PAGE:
Mutual Funds, one of the most important investment vehicle in the stock market, refers to a collection of funds, collected from several investors, with an intention of investing in profitable securities like money market instruments, stocks, bonds and other assets. Its portfolio is structured and simulated in such a manner that matches the investment objectives stated in its prospectus. One of the main advantages of a mutual fund is that it gives even small-scale investors an opportunity to invest in professionally managed portfolios, which would be an otherwise difficult option due to the small amount of invested capital. Mutual funds charge all shareholders proportionally, in accordance with the gain or loss of the fund. They can be redeemed or purchased as required, according to the Net Asset Value per share of the fund.

One of the most difficult tasks faced by investors is making a choice between the hundreds of mutual fund schemes available in the market. Subject to market risks, one also cannot ignore the dilemma of making a choice between the growth and dividends of mutual funds. The scare of losing out on your investments and opting for debts like loans, personal loan etc., to finance one’s requirements always persists. Since, these debts lead to hindrances in the financial growth due to pre payment penalties, interest charged, EMIs, etc., it is the road best not taken. While both alternatives do not assure tremendous profits or losses, it is important to make a prudent choice between growth, dividend reinvestment and dividend payout, so as to assure better returns.

If you settle for the option of dividend payouts, profits made by investors under the mutual fund are paid back at regular periods of time, without being reinvested in the fund. However, it is important to note that dividends with such a choice aren’t guaranteed. Also, based on the discretion of the mutual fund, the dividend may be distributed to you throughout the course of one year, dishing nothing out for the next year. Also, the amount of dividend paid may vary. Investors must also know that the dividend received out of a mutual fund is actually deducted out of the Net Asset Value of the mutual fund.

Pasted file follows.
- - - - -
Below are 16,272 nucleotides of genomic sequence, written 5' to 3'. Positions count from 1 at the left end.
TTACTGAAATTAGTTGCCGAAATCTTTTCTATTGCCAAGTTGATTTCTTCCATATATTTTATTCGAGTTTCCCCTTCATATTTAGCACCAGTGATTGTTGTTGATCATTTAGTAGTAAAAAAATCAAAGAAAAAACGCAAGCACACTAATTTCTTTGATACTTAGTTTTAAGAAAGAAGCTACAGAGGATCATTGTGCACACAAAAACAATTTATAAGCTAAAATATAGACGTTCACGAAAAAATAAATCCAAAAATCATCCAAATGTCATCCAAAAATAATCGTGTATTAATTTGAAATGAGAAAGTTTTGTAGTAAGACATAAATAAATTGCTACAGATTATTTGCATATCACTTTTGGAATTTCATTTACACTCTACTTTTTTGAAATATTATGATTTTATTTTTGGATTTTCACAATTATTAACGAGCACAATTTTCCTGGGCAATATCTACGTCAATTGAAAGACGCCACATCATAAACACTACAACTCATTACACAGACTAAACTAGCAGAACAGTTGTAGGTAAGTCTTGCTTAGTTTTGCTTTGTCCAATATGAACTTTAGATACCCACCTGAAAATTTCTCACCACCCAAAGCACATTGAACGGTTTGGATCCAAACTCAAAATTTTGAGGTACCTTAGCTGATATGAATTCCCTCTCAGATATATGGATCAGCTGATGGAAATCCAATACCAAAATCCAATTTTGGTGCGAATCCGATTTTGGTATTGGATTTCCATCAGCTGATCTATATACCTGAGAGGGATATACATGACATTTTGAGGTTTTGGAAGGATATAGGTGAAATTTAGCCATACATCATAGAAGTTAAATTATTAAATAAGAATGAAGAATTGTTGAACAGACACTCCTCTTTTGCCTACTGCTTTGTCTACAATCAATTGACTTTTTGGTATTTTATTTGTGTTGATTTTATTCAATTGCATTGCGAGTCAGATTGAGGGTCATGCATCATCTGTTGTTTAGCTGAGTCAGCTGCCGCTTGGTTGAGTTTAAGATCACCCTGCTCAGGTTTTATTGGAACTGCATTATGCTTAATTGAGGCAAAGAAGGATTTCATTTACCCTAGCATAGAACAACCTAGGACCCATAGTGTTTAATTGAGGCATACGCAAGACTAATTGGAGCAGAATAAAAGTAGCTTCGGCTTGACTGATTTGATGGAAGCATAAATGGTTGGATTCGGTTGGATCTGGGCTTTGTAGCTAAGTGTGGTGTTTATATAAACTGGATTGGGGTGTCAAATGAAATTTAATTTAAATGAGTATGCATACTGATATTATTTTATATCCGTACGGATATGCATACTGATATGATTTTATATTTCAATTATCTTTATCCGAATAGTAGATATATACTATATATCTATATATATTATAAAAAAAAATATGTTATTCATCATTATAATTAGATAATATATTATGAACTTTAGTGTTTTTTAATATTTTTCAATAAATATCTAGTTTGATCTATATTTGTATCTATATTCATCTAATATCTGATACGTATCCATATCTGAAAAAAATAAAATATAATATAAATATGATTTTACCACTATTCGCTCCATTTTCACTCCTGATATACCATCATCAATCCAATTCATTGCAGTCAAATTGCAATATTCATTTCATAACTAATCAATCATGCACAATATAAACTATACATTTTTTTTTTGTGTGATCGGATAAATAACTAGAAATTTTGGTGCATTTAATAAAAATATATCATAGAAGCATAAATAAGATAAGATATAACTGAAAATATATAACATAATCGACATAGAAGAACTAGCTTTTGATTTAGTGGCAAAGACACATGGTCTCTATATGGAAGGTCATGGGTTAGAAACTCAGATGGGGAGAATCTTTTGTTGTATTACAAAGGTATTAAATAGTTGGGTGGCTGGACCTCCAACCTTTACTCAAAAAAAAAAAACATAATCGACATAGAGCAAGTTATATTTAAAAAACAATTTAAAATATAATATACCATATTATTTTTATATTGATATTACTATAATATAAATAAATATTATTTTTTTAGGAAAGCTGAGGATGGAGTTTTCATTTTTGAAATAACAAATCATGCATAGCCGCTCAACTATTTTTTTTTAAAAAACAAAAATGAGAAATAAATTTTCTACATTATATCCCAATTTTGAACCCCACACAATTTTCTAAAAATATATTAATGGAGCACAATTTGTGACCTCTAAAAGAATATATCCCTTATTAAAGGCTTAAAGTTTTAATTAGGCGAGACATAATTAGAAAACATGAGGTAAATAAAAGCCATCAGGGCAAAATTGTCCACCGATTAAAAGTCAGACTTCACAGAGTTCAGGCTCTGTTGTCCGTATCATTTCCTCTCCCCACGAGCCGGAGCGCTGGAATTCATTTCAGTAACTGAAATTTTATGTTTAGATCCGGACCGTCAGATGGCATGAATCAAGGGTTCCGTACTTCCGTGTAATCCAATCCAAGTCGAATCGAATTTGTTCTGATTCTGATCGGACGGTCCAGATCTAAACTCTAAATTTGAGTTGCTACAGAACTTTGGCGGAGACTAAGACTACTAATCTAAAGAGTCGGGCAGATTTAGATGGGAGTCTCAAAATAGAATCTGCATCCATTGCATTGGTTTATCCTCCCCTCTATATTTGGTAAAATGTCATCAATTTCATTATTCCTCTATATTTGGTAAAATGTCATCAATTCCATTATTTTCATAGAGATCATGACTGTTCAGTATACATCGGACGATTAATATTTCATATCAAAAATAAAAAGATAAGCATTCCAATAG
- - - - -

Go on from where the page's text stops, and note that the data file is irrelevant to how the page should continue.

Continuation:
If investors select the growth option, profits made under the mutual fund scheme are reinvested back into it, without any payouts for the investor. This gain is reflected on the Net Asset Value of the mutual fund scheme, which increases over a period of time. Thus, the difference between the options of dividends and growth is that while dividends help investors make money not only through the dividends, but also through an appreciation in the Net Asset Value of the mutual fund scheme. On the other hand, through growth, investors can earn money by selling the scheme at a later period of time, at a much higher Net Asset Value of the scheme.

If you decide to choose the reinvestment option, your dividends from the fund are automatically reinvested into the scheme. Thus, you buy additional units in the same scheme from the dividend amount, at the prevailing Net Asset Value of the mutual fund scheme. Like dividend payouts, the Net Asset Value of the scheme will fall, following the payment of dividends, even if reinvested in the scheme. Thus, the Net Asset Value of both the choices remains the same. However, there may be a difference in the tax incidence of both the cases. There may also be a difference in tax implications on the basis of the choice of the fund, nature of income and the holding period of the fund.

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